It turns out, my boss had been in Vegas when we were going back and forth about the job offer, but he had gotten the cell phone number of the director of HR to be able to give me a formal offer, since he knew I had another offer at the same time.  What a day that was! I was shown, if you really want someone, you can make it happen, and it was time to go where I was valued!

I even got a couple weeks of "Funemployment" before I started new position, which was much needed! 



Today actually marks my 10 months in my current position, and I think it is one of the best jobs I’ve ever had.  Granted it is HARD work, but while some may consider it thankless and unfulfilling, I can’t believe I am finally in the process of making tangible systems change.  We are not doing ambiguous logic models and learning objectives that never go anywhere.  We are writing policy and serving real people.  What could be more fulfilling?  I recently realized, I think I am the perfect balance of optimistic and jaded to be in this work.  I have seen both sides of this service and I know it’s not easy and it’s not fun, but it’s ESSENTIAL for so many individuals to live their best lives, so someone has to do.  I now have a paycheck, health insurance, a retirement plan, PAID TIME OFF AND SICK TIME, and an amazing group of colleagues, so I can’t complain.  It all works out.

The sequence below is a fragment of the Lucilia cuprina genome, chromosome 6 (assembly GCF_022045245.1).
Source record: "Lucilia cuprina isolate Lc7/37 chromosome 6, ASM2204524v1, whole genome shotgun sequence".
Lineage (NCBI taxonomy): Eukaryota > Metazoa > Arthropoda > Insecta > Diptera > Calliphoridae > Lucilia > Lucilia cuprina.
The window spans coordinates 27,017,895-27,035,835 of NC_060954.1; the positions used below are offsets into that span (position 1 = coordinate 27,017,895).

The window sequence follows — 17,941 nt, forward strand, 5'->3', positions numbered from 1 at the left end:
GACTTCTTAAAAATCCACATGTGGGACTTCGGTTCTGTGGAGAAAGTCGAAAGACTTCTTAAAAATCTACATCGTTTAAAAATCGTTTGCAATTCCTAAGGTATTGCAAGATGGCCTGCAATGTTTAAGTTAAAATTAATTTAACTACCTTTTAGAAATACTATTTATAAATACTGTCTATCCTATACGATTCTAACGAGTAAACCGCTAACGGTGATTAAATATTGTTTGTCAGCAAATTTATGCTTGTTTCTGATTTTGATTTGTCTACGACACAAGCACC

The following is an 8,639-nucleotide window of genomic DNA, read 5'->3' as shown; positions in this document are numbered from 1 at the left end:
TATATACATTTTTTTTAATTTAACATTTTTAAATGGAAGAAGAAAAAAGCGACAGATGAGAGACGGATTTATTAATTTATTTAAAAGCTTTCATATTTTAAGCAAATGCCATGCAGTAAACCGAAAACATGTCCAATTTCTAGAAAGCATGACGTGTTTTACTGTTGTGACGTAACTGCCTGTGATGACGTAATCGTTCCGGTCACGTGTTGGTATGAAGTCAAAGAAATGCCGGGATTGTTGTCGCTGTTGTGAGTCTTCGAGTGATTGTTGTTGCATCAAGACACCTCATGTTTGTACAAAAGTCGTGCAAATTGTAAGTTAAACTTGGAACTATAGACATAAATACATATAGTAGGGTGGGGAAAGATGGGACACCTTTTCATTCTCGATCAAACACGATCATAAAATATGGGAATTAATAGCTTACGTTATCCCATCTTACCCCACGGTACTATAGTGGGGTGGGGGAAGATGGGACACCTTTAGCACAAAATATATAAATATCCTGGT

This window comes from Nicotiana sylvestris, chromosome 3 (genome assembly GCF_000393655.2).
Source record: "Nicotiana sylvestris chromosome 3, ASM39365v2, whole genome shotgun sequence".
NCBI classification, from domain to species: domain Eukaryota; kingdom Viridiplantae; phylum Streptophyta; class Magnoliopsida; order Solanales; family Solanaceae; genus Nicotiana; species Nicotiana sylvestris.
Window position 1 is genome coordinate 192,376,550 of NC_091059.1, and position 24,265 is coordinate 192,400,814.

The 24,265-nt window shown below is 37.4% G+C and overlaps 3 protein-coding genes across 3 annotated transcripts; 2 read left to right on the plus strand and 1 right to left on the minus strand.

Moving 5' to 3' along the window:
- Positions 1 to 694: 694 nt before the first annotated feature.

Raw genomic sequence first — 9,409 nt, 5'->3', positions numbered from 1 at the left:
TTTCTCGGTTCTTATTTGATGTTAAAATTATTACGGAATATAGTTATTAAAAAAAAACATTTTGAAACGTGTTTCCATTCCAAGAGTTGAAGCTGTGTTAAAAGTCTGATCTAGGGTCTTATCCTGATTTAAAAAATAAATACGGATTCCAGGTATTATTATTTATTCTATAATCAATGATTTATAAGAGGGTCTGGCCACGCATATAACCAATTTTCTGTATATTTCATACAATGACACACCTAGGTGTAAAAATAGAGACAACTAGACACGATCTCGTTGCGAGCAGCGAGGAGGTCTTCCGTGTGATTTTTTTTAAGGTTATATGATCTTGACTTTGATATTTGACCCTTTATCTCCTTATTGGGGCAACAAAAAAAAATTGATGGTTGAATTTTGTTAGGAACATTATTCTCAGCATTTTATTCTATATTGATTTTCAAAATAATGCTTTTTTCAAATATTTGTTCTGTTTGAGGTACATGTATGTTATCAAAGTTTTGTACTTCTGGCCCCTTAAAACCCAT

Trust the process, and trust yourself and those who truly care about you. I have zero regret coming to Denver, and what this last year taught me is just how many people we DO have in our corner and who really mean it when they say “Do you need anything?” or “How are you really doing?”  I still am in awe of our incredible community.


A couple of other huge milestones that happened recently, that I will put on my calendar to write more about, but for a teaser

WE ARE GETTING MARRIED!  After dating for 5 years, and living together for 4 -After braving blizzards, and bombings, and grad school Owen gave me a ring, with the Nana’s flawless diamond and said “Will you Marry me?”  And I was like OK!  Stay tuned for lots of wedding talk, and me being a cheesy girly girl that I once despised!